The Knowledge Gap
When Chip Kimball took over as the chief technology officer in Washington state’s Lake Washington school district more than a decade ago, he quickly realized that his boss, the superintendent, knew little about technology.
That knowledge gap, says Kimball, meant the district was buying very expensive hardware, like Ethernet switches, when less-expensive technology would have worked. “The tech team was overspecifying switches,” asking for all kinds of capabilities that weren’t really necessary, he says. “Had [the superintendent] known the right questions to ask, he probably could have gotten an indicator of that.”
Now that Kimball himself is the superintendent of the 23,500-student Lake Washington School District No. 414, in Redmond, Wash., the home of the Microsoft Corp., he sees firsthand how important it is for district leaders to understand technology.
“Many superintendents say, ‘I don’t do technology, and that’s why I hire somebody.’ But they get led down the primrose path, and that’s why it blows up on them,” says Kimball, who became the superintendent in June of 2007.
Kimball is one of what appears to be only a handful of district superintendents who have experience as chief technology officers. Most technology experts say superintendents, in general, are sorely lacking in both the basics of using technology and its applications in the classroom and throughout the district.
“The people who are in charge of facilitating schools’ transition to the digital global economy—superintendents and principals—are typically the least knowledgeable about the digital global economy,” says Scott McLeod, the founding director of the Center for Advanced Study of Technology Leadership in Education, or CASTLE, and the coordinator of the educational administration program at Iowa State University in Ames, Iowa. “It’s scary.”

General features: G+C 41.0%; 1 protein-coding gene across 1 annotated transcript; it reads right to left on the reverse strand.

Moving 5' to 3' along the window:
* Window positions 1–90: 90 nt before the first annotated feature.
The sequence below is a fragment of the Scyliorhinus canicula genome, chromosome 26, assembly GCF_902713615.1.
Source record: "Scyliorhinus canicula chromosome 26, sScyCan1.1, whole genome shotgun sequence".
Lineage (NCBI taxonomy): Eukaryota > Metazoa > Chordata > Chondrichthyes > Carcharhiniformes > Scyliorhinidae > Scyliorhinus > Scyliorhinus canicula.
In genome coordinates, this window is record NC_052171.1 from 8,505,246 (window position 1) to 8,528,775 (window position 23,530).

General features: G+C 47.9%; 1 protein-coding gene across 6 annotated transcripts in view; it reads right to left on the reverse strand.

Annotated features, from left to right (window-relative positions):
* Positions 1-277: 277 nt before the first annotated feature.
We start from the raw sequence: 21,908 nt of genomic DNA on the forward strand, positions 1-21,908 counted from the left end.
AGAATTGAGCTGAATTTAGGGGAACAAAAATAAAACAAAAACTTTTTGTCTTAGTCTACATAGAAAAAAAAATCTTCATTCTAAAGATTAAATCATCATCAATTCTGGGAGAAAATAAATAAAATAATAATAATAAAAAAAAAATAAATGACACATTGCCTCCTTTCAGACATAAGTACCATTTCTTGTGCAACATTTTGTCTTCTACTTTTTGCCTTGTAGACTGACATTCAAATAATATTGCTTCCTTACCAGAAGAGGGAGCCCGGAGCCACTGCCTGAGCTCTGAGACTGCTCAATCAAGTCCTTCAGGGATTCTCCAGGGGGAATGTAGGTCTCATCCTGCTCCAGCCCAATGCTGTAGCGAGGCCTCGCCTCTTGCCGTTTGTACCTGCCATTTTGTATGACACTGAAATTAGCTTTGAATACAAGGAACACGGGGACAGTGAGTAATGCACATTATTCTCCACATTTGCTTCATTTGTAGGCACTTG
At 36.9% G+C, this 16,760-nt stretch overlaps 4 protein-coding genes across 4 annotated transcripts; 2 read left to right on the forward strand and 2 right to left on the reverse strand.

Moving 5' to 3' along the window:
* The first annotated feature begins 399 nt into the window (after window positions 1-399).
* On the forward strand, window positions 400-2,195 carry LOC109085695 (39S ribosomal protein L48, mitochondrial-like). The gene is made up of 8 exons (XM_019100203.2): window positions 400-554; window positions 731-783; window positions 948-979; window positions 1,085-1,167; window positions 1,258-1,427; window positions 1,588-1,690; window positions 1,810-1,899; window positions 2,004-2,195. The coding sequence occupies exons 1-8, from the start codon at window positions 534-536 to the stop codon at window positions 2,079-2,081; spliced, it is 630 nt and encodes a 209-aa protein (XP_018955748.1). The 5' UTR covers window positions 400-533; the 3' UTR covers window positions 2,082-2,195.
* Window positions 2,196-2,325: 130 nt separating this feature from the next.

‘Ask the Right Questions’
But superintendents don’t need to know the details about bits and bytes, experts say. That’s the role of a chief technology officer. What they do need to know is enough about technology to ask the right questions and be able to understand the instructional value of technology—something many technology directors aren’t trained to do.
“They don’t need to know the nuts and bolts, but they have to know when it makes more sense to go to a technology solution instead of a people solution,” McLeod says of superintendents. “They need to know what questions to ask about the school network, but they don’t need to know how it runs.”
superintendents and principals—are typically the least knowledgeable about the digital global economy. It’s scary."
A technology survey of 125 superintendents and administrators in five Southern states done last year by Robert J. Hancock, an assistant professor of educational leadership and technology at Southeastern Louisiana University, found that school leaders are lacking in technology training. More than 96 percent of those surveyed said they were unaware of national, state, or local technology standards, and 88 percent said they had not attended a technology-training session for administrators in the past three years.
“With the superintendent as the chief decisionmaker, they’re going to rely on the expertise of the technology director, but often that person is not trained in administration,” says Hancock, who is working to launch the International Center for Technology in Administrative Practice, based at the university, in Hammond, La. “Optimal decisionmaking does not occur, because you might have a superintendent who doesn’t even know how to operate a PalmPilot handing over decisionmaking to an IT person who wouldn’t understand instructional concerns.”
Using technology to a district’s best advantage is an issue that spans every department—and superintendents need to consider that scope, says William R. Thomas, the director of educational technology for the Atlanta-based Southern Regional Education Board. Superintendents, he says, should always “ask the question: How can technology play a role in this? How can it improve student performance, help a teacher do their job more effectively and efficiently?”